Padmasana (padma=lotus asana=pose) allows the body to be held completely for long periods of time. It holds the trunk and head like a pillar with the legs as the firm foundation. Applies pressure to the lower spine , which has a relaxing effect on the nervous system. Also stimulates the digestive process and has a centering effect on consciousness. As the body is steadied the mind becomes calm. Padmasana directs the flow of prana from mooladhara chakra in the perineum to sahasrara (crown) chakra in the head.
However this asana should not be attempted until flexibility of the knees has been developed trough practice. Those who suffer from sciatica or weak or injured knees should not perform it. It should also be avoided during pregnancy as the circulation in the legs is reduced.
Sit on the ground by spreading the legs forward. Then slowly and carefully place the right foot on the left thigh. The sole should face upward and the heel should be close to the pubic bone. When this feels comfortable, bend the other leg and place the foot on top of the opposite side. Ideally both knees should /or tend to touch the ground. Head and spine upright, shoulders relaxed. Place the hands on the knees. You can perform chin or jnana mudra. Relax the arms with the elbows slightly bent to make sure shoulders are not raised or hunched. Close the eyes and relax the whole body. If you cannot place both feet on the thighs, just keep one foot on one thigh at a time and change sides after some time. This is half lotus or Ardha-Padmasana. You can also sit at ease in virasana. Place the right foot on the left thigh and the left foot underneath the right thigh. Gauranga used to sit on this asana for his meditation. This is a comfortable asana. Virasana means hero posture.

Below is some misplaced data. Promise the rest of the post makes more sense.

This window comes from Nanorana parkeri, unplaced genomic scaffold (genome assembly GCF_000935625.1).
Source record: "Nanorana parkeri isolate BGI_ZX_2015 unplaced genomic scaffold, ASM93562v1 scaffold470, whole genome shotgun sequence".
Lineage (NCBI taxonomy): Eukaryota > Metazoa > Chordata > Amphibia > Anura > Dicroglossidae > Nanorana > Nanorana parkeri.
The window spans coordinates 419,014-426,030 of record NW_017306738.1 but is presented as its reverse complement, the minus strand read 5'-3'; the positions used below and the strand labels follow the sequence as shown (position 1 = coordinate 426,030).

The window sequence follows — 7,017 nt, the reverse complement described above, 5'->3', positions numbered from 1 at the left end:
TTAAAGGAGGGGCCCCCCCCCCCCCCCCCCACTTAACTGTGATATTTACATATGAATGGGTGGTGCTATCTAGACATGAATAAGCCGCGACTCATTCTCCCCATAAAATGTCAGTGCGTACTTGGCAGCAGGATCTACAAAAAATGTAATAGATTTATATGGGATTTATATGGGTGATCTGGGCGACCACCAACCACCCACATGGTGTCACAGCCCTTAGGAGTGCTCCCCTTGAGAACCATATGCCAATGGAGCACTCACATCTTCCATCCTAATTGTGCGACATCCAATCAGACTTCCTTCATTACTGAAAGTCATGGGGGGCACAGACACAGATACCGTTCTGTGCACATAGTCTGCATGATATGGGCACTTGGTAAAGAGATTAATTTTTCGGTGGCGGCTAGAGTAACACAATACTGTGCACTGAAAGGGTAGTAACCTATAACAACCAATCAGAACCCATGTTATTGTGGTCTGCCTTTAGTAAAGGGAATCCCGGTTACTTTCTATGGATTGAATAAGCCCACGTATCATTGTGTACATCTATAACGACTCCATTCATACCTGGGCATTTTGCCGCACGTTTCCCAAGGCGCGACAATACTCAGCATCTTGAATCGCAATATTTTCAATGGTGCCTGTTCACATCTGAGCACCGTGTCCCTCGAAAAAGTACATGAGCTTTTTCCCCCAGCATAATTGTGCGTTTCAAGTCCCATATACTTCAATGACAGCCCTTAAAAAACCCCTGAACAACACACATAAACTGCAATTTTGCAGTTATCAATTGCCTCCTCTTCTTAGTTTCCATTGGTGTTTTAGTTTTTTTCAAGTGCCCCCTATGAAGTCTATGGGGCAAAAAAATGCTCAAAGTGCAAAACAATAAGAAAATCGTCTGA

If you feel comfortable in padmasana and you can keep in with ease then go for kukkutasana (kukkuta=rooster asana=pose). Starting in padmasana, the hands are squeezed between the thighs and calf muscles until they reach the floor. Palms are touching the floor, with the fingers spread wide and pointing forward. Putting pressure on the hands, the body is lifted above the floor, its entire weight supported by the palms alone. The pose is held for as long as is comfortable.
In Ashtanga primary series kukkutasana, comes after garbha pindasana (garbha=womb pinda=embryo asana=pose) and the one that follows padmasana is utpluthih (utplu=to rise or jump up).
From padmasana, put your hands on the floor to either side of the thighbones. The hands should be about halfway between the hips and knees.
Inhale, push firmly into the ground and lift up. Round your back deeply and look forward. The body should not be trembling. Make your breath and face as smooth and measured as possible. Hold for 25 breaths or retain the breath as long as you remain in that raised position and when you come down you can exhale. Those who cannot perform kukkutasana can do this.
It is common to see a lack of strength between the shoulder blades and ribs. Thus the torso can be seen hanging loosely off of the shoulder blades (which bear the full weight of the body) resulting in the shoulder blades pinching together and a deep depression between one scapula and the other. This can be remedied by drawing the shoulder blades around towards the sides of the ribs (protraction) and lifting the ribs up to fill the shoulder girdle. The process of strengthening may take some weeks or months, but don’t sidestep it.